POLAR EXPEDITIONS

Only by getting wet up to their waists
"Only by getting wet up to their waists."

Yet once more, on the 2nd March in S. lat. 65° and about W. long. 120° 24', land was seen from the deck of the Elizabeth Scott. The vessel was brought to for the night, and the next day an attempt was made to steer in a south-west direction, but it was impossible to get through the ice barrier. Naming the new discovery Sabrina, Balleny resumed his northerly route without being able further to verify his discoveries.

In 1837, just as Wilkes had started on his expedition, Captain Dumont d'Urville proposed to the Minister of Marine a new scheme for a voyage round the world. The services rendered by him in 1819-21 in a hydrographic expedition, in 1822 and 1825 on the Coquille, under Captain Duperrey, and lastly in 1826-29 on the Astrolabe, had given him an amount of experience which justified him in submitting his peculiar views to the government, and to supplement so to speak the mass of information collected by himself and others in these little known latitudes.

The minister at once accepted D'Urville's offer, and exerted himself to find for him enlightened and trustworthy fellow-workers. Two corvettes, the Astrolabe and theZelée, fitted up with everything which French experience had proved to be necessary, were placed at his disposal, and amongst his colleagues were many who were subsequently to rise to the rank of general officers, including Jacquinot, commander of the Zelée, Coupvent Desbois, Du Bouzet, Tardy de Montravel, and Perigot, all well-known names to those interested in the history of the French navy.

The instructions given by Vice-Admiral Rosamel to D'Urville differed from those of his predecessors chiefly in his being ordered to penetrate as near as the ice would permit to the South Pole. He was also ordered to complete the great work he had begun in 1827 on the Viti Islands, to survey the Salomon archipelago, to visit the Swan river of Australia, New Zealand, the Chatham Islands, that part of the Caroline group surveyed by Lütke, Mindanao, Borneo, and Batavia, whence he was to return to France viâ the Cape of Good Hope.

These instructions concluded in terms proving the exalted ideas of the government. "His Majesty," said Admiral de Rosamel, "not only contemplates the progress of hydrography and natural science; but his royal solicitude for the interests of French commerce and the development of the French navy is such as to lead him greatly to extend the terms of your commission and to hope for great results from it. You will visit numerous places, the resources of which you must study with a view to the interests of our whaling-ships, collecting all information likely to be of service to them alike in facilitating their voyages and rendering those voyages as remunerative as possible. You will touch at those ports where commercial relations with us are already opened, and where the visit of a state vessel will have salutary effects, and at others hitherto closed to our produce and about which you may on your return give us some valuable details."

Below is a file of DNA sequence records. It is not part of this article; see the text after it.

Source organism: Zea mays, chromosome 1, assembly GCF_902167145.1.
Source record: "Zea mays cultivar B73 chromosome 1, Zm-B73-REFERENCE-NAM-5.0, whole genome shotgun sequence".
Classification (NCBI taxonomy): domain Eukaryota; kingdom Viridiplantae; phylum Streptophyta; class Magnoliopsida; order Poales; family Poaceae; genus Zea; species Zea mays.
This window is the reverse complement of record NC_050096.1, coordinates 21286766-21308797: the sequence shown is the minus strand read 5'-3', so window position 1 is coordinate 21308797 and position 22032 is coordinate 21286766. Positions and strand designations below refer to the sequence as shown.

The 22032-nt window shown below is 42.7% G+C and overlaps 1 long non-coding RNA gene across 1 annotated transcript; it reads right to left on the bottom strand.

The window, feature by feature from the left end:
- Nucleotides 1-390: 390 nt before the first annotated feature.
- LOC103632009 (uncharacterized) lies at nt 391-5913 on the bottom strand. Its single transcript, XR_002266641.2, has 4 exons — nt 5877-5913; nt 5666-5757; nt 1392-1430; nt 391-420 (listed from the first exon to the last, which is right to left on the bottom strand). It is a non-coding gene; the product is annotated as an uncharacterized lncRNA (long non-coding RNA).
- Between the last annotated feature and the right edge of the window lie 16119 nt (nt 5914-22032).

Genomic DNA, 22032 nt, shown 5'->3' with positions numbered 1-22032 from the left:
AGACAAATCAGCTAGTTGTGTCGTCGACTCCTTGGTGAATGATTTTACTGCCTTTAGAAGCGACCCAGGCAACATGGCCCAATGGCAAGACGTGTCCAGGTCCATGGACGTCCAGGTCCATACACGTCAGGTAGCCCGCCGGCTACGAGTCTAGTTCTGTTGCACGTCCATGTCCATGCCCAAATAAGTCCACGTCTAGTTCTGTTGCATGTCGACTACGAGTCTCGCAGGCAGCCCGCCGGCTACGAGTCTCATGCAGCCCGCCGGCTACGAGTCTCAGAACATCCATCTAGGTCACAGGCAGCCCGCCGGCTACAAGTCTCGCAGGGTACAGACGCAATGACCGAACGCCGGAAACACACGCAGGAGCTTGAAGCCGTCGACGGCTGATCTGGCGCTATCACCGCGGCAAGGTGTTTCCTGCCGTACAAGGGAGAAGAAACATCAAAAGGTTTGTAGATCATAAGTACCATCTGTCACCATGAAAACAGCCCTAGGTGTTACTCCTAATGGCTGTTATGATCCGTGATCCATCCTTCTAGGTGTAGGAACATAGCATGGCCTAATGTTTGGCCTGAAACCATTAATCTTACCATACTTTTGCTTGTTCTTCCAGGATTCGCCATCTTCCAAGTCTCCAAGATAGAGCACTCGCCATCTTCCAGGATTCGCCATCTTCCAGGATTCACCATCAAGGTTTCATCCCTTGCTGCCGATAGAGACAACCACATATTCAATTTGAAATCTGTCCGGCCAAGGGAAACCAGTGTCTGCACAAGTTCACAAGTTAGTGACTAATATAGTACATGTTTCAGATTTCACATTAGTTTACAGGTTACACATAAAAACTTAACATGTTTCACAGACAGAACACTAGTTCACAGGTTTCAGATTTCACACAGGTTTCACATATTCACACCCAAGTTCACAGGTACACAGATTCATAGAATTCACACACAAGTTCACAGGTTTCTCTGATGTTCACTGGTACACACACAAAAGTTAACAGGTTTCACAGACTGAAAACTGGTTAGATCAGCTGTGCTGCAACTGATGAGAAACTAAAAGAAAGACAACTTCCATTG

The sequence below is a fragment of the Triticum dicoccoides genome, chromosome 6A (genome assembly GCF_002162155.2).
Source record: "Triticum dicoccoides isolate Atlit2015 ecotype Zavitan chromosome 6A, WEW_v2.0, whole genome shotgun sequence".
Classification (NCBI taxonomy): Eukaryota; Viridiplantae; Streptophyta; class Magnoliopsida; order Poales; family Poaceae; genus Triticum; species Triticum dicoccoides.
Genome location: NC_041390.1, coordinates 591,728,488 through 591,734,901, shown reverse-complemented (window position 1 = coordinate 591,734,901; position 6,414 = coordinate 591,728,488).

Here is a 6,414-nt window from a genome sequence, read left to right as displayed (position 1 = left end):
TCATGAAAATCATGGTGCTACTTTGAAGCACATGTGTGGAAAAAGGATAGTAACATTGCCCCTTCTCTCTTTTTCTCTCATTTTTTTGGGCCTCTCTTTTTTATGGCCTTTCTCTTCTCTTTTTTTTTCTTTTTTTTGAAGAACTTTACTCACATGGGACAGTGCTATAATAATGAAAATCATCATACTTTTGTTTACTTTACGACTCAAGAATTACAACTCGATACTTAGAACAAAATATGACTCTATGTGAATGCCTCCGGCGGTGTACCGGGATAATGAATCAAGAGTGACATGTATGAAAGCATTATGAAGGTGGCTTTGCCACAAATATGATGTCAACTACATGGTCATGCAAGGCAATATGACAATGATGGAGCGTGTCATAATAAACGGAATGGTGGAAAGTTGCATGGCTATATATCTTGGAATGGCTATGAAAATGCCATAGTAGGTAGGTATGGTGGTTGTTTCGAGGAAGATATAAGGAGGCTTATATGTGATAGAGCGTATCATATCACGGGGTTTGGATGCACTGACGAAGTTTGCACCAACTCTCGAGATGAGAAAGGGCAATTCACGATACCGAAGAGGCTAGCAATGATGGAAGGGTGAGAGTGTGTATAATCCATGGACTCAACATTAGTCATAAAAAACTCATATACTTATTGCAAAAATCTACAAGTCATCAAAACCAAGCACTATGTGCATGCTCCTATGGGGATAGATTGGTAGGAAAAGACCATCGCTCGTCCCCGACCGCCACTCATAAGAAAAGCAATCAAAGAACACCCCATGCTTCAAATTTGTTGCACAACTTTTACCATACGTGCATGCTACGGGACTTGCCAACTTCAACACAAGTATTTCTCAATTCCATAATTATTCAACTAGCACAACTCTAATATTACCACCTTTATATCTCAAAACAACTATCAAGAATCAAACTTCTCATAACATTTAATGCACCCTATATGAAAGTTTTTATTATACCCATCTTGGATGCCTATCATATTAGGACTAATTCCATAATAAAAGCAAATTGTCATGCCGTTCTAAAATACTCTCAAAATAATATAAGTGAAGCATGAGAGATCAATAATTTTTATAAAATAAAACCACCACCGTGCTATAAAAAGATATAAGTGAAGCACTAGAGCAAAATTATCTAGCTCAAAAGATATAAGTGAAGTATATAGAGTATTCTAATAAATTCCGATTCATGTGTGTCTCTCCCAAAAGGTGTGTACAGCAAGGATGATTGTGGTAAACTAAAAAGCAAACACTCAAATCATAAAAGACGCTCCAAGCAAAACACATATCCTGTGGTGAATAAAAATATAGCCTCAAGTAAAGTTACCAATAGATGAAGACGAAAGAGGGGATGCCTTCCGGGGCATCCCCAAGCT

In addition to the personal good wishes of Louis Philippe, D'Urville received many marks of the most lively interest taken in his work by the Académie des Sciences morales and the Geographical Society, but not unfortunately from the Académie des Sciences, although he had for twenty years been working hard to increase the riches of the Museum of Natural History.

"Whether from prejudice or from whatever cause," says D'Urville, "they (the members of the Académie des Sciences) showed very little enthusiasm for the contemplated expedition and their instructions to me were as formal as they would have been to a complete stranger."

It is matter of regret that the celebrated Arago, the declared enemy of Polar researches, was one of the bitterest opponents of the new expedition. This was not, however, the case with various scholars of other nationalities, such as Humboldt and Kruzenstern, who wrote to congratulate D'Urville on his approaching voyage and on the important results to science which might be hoped for.

After numerous delays, resulting from the fitting up of two vessels which were to take the Prince de Joinville to Brazil, the Astrolabe and Zelée at last left Toulon on the 7th September, 1837. The last day of the same month they cast anchor off Santa Cruz de Teneriffe which D'Urville chose as a halting-place in preference to one of the Cape Verd Islands, in the hope of laying in a stock of wine and also of being able to take some magnetic observations which he had been blamed for neglecting in 1826, although it was well known that he was not then in a fit state to attend to such things.